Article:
2024 State Legislative Session Takeaways: Washington

Written by Costa Costidis

The Washington Legislature adjourned the 2024 legislative session on March 7. In even-numbered years, the legislature meets for only 60 days rather than the long 105-day sessions of odd-number years.

Here’s what you may have missed:


The legislature made history in the waning days of the session when the House and Senate approved three of the six citizen initiatives brought them. The state’s ballot initiative process allows citizens to collect signatures on proposals, which are then sent to the legislature. The legislature may adopt the proposals, revise the proposals to send to the voters, or reject/ignore the proposals, which would also send them to the voters. In the last few days of session, the legislature voted to adopt three of these proposals. This is only the second time in state history that the legislature adopted multiple proposals in the same year.

The three adopted proposals create a Parents’ Bill of Rights to increase transparency in public schools, prevent state and local governments from establishing an income tax, and restore reasonable suspicion standards for vehicle pursuits by police. All three were widely supported by Republicans and passed after Democrats allowed consideration, which led House Minority Leader Drew Stokesbary (R) to remark that the 2024 session was a good one for his party. While at first glance, it may seem odd that the Democratic majority passed these initiatives, this may be because the state is anticipating a lengthy ballot in 2024 and Democrats want to spend more time educating voters on three additional initiatives that could have much more dramatic consequences in the state if passed. These initiatives would repeal the Climate Commitment Act, allow employees to opt out of the long-term care insurance program, and repeal the excise tax on certain capital gains. These three initiatives are sure to drive the policy conversation until November.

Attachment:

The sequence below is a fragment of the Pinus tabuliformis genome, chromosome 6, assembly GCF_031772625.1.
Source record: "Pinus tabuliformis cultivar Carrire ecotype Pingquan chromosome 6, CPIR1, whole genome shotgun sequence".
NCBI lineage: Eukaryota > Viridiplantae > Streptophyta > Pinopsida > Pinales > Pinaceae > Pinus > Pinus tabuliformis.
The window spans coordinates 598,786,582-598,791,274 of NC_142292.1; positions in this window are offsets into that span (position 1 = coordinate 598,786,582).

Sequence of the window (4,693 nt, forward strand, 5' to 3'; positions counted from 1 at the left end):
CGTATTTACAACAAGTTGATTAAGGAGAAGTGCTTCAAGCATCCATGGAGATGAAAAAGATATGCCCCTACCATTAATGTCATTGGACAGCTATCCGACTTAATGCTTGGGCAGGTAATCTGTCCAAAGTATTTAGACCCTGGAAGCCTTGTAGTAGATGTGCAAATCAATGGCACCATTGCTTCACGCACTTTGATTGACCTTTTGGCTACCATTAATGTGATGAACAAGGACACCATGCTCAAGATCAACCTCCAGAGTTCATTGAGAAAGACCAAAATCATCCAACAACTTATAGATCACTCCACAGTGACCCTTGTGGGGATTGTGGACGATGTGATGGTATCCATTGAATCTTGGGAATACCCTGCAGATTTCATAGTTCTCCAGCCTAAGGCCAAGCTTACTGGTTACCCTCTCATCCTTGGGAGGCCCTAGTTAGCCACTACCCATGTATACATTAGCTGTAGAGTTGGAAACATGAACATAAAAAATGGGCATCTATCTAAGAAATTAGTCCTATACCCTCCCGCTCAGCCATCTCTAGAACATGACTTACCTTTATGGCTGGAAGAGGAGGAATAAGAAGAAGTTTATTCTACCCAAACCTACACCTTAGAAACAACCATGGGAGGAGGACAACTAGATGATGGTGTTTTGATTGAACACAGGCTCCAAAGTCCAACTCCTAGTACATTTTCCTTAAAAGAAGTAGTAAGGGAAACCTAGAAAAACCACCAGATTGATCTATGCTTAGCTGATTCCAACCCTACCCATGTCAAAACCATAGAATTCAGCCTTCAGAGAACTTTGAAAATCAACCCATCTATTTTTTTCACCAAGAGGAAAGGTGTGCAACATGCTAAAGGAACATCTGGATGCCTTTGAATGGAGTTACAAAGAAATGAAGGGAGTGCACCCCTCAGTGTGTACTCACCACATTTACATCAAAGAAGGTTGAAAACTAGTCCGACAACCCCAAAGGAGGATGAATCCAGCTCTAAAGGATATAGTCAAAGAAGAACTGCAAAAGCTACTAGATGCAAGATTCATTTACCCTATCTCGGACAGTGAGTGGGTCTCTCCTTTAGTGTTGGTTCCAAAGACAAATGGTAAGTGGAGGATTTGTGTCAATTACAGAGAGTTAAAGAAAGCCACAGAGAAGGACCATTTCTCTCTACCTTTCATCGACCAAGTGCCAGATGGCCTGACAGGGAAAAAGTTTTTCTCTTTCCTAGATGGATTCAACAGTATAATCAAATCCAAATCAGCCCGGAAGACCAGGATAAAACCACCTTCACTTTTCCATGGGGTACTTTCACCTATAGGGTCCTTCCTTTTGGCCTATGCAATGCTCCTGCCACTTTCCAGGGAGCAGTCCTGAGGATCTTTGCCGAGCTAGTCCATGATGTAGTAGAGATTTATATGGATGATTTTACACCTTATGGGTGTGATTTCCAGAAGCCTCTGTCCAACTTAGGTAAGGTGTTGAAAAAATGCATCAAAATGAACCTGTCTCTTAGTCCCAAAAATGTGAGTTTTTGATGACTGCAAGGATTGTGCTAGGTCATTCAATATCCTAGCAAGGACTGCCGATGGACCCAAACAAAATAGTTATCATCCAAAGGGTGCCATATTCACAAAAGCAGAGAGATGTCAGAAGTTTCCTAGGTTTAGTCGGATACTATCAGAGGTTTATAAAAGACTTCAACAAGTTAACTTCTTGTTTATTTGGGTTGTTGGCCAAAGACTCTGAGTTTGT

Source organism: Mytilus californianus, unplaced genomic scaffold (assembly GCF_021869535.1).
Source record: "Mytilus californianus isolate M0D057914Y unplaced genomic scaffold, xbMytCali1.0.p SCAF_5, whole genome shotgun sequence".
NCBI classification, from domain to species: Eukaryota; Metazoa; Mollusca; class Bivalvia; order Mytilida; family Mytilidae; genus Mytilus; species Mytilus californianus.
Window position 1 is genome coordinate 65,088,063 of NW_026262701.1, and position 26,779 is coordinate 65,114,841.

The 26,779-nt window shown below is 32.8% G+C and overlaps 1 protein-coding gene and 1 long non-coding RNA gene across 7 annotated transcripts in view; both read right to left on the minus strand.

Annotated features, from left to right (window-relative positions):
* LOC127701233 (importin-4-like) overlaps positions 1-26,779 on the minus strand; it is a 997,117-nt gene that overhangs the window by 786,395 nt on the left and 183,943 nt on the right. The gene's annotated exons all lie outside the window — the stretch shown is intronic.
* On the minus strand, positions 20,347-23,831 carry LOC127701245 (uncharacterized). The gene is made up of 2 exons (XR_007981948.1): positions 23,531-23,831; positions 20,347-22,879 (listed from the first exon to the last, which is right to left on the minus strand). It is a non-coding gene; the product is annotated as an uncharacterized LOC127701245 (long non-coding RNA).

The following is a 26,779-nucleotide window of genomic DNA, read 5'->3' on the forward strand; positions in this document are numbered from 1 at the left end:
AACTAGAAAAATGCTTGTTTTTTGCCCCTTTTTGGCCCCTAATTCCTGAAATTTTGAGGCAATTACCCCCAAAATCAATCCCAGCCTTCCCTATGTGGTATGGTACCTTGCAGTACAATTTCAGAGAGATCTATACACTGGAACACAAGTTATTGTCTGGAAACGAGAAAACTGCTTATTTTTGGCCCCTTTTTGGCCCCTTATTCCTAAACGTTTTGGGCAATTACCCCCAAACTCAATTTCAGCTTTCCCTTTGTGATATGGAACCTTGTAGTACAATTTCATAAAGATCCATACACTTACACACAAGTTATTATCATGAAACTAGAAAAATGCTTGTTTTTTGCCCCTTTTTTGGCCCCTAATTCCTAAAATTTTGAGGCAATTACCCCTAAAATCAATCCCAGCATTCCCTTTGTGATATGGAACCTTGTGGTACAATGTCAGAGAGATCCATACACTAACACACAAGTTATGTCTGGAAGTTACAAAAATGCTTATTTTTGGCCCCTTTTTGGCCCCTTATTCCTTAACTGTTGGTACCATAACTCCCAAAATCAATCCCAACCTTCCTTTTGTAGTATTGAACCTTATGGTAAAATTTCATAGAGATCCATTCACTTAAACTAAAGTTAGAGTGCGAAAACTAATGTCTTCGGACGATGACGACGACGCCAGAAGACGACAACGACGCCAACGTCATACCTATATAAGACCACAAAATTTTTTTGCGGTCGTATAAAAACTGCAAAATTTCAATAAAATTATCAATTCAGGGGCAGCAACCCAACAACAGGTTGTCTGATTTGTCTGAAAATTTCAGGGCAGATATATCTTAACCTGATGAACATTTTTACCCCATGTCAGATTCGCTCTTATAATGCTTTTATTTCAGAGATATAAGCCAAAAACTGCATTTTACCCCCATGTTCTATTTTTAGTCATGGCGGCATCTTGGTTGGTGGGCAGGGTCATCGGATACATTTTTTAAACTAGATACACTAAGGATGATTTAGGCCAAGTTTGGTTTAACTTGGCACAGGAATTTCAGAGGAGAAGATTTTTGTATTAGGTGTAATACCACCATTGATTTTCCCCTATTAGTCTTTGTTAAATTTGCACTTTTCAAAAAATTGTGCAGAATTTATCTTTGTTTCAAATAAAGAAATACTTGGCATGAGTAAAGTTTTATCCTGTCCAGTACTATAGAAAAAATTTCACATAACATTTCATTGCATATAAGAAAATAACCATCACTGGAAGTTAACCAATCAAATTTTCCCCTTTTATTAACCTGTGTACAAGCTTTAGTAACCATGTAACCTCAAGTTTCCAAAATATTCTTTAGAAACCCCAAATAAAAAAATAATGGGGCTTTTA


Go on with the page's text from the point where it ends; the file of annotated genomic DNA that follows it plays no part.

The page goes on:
Budget Supplement

In even-numbered years, the Washington Legislature agrees to a supplemental budget to make any adjustments that have come to light since passage of the larger state budget passed in odd-numbered years. A main goal of both Governor Jay Inslee (D) and the legislature was to increase funding for behavioral health initiatives. Approximately $245 million was appropriated towards behavioral health capacity and outpatient and personal care programs. The supplemental budget also contained key amendments to the Climate Commitment Act. One of the most discussed provisions is a $150 million appropriation for public and private utilities to provide a one-time $200 credit to low- and moderate-income residents to help transition to clean energy. This was a provision first brought forward by Governor Inslee in his State of the State address and ultimately made it into the final bill.

The 2025 session will be the first in decade without Governor Inslee. He is currently the longest-serving governor in the nation but will not seek reelection in November. The favorite to succeed Inslee is current State Attorney General Bob Ferguson (D). In the final of session, several high-profile lawmakers, including Senate Majority Leader Andy Billig (D), announced they will not be seeking reelection. In addition to three ballot initiatives that voters will consider in November, they will also be addressing these new vacancies. To stay up to date on all state and local elections in Washington and across the country please visit www.stateside.com/election.